Japan’s Ministry of Environment and UNEP announce cooperation to tackle air pollution in the Asia-Pacific


UNEP and Japan answer urgent call to improve air quality in Asia Pacific

Bangkok, 24 July 2014 – Over 70% of the estimated seven million air pollution-related premature deaths each year occur in Asia and the Pacific, with the majority in low and middle income countries of Southeast Asia and Western Pacific.

At the inaugural session of the UN Environmental Assembly (UNEA) last month attended by over 100 ministers and vice ministers, air pollution was identified as top priority that requires immediate action by the international community and the governments.  The Resolution on air pollution, adopted by the UNEA, calls Governments to “formulate action plans and establish and implement nationally determined ambient air quality standards,….and to establish emissions standards for their significant sources of air pollution”.

Responding to this regional crisis and the call to action from the UNEA, today, Japan’s Ministry of Environment and UNEP announced a cooperation to tackle air pollution in the region.  The Asia Pacific Clean Air Partnership will bring together the multiple regional initiatives to provide clear policy options based on the best science to support action on air pollution across the region.

Asia and the Pacific region contain some of the world’s most polluted cities. In some of the cities, particulate matter less than 2.5 micron in diameter ( PM2.5), which is considered as the most harmful to health, is four times higher than the safe limit (25 microgram per cubic meter).  Emissions of air pollutants including CO₂ and black carbon, is expected to rise as economies continue to grow and energy use escalates. Increasing reliance on fossil fuels, coal-fired power plants, cars and the use of biomass for cooking and heating are identified as main causes of the spread of air pollution in this region.

“Environmental problems caused by unrestrained growth are becoming so severe that they are threatening to diminish development gains. Nowhere is this more clearly seen than with air pollution and the serious health and economic costs it is imposing on the people of this region,” said Kaveh Zahedi, UNEP Regional Director & Representative for Asia and the Pacific.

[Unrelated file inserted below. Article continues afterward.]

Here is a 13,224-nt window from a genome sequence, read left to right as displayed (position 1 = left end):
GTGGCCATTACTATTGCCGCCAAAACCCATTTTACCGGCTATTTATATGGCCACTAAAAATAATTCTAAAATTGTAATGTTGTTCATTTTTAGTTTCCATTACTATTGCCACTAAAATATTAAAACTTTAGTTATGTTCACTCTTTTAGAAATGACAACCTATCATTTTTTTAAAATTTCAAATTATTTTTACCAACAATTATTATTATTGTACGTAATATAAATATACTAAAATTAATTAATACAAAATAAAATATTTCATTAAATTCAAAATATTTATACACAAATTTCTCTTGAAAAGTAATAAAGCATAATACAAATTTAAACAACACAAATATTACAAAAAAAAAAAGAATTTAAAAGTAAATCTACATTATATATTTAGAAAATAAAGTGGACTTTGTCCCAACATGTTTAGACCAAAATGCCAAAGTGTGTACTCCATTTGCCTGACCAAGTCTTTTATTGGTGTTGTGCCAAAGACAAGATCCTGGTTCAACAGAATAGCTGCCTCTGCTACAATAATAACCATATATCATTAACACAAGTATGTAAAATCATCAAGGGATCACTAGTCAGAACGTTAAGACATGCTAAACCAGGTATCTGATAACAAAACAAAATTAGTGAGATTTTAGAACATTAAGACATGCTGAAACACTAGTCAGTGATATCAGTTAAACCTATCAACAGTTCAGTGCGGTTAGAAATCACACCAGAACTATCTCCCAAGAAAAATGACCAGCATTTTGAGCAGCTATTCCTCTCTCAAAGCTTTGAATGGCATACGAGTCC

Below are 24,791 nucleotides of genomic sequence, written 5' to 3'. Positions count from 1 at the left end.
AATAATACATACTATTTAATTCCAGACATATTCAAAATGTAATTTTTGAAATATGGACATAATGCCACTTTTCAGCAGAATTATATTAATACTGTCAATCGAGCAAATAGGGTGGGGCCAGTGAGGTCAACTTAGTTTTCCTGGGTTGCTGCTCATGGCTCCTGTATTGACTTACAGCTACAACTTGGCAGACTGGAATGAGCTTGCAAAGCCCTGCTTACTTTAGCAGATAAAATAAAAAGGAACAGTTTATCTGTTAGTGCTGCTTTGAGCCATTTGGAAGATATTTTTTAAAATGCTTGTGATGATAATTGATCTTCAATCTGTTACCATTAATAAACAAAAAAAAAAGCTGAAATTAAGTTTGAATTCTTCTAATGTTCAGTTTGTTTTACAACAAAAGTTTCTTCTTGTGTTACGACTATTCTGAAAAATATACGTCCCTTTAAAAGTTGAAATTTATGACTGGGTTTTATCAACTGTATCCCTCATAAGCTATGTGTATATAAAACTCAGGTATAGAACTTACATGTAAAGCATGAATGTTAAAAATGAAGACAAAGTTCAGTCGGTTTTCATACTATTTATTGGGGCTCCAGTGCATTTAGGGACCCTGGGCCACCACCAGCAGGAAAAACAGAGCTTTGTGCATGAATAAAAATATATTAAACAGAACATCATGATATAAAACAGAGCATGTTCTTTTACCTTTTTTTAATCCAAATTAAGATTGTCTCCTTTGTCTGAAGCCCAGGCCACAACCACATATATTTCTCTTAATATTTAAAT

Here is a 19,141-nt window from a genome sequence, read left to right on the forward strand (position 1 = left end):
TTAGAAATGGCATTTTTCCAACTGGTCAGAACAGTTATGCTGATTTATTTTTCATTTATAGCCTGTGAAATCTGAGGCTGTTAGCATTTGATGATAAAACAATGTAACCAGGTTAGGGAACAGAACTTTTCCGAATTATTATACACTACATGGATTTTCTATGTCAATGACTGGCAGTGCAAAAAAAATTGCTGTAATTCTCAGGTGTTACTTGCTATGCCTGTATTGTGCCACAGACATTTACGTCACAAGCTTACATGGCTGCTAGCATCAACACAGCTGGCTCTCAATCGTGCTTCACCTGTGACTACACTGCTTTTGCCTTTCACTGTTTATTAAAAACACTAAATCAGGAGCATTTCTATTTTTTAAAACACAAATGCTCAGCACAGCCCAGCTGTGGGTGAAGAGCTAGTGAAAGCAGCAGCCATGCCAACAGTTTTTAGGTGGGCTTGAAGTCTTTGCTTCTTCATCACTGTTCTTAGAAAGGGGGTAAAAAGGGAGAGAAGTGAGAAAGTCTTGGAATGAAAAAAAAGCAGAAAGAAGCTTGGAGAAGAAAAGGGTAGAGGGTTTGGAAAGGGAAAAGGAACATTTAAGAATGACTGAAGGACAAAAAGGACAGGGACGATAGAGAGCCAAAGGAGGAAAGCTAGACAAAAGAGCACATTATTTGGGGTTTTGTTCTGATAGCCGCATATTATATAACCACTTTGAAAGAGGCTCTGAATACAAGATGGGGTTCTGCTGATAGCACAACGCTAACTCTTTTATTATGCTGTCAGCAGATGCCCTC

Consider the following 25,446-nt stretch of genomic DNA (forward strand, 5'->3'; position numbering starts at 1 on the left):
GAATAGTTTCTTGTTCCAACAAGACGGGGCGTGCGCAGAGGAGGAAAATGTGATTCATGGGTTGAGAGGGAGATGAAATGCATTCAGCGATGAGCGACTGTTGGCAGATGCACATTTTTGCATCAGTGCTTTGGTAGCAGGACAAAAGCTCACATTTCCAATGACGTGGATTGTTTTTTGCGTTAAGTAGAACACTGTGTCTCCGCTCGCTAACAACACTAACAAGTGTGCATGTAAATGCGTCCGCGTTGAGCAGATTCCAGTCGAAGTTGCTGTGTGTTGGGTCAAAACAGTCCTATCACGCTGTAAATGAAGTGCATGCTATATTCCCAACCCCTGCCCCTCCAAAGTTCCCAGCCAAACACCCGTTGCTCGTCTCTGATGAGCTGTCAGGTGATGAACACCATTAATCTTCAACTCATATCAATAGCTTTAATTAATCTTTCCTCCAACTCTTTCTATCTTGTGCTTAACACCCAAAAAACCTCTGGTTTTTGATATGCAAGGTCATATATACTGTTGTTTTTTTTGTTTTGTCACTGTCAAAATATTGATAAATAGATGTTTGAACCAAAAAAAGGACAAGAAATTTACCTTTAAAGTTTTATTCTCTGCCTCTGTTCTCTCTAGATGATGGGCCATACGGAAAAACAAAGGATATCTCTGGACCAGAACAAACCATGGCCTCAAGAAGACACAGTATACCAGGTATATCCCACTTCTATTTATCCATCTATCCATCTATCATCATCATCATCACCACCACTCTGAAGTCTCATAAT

Reinforcing air quality assessments that help determine gaps in countries’ capacity to address air pollution are one of the aims of this cooperation.  A science panel will be established to develop a science-policy synthesis report on air pollution with data segregated at sub-regional, and regional levels.

A Joint Forum will also be established comprising of various initiatives on air pollution to provide a platform for sharing latest scientific data, internationally agreed guidelines and relevant information on atmospheric science to assist policy makers in setting targets to improve air quality in the region.

“Japan has been supporting air pollution related networks and science research for many years. Through this partnership we hope to encourage greater collaboration between the many regional initiatives and support information exchange between scientists throughout the region,” said Mr. Shinji Inoue, Senior Vice Minister, Ministry of Environment Japan. 

The Asia Pacific Clean Air Partnership is an initiative launched by the UNEP Regional Office for Asia and the Pacific in cooperation with Japan’s Ministry of Environment. It will help the countries in the region manage air pollution, bringing with it multiple benefits from improved health, to food and water security, as well as climate change mitigation.

For more information, please contact:

Imae Ann Mojado, Public Information, E-mail: imae.mojado@unep.org

"This new regional partnership will work in close collaboration with the Climate and Clean Air Coalition. We have just discussed modalities to work together on a regional assessment for Asia and the Pacific, among other initiatives."Helena Molin Valdes, Head of the CCAC Secretariat,
from a meeting on the Atmospheric Brown Cloud (ABC) and short-lived climate pollutants
held this week in Tokyo and hosted by ABC and the University of Tokyo.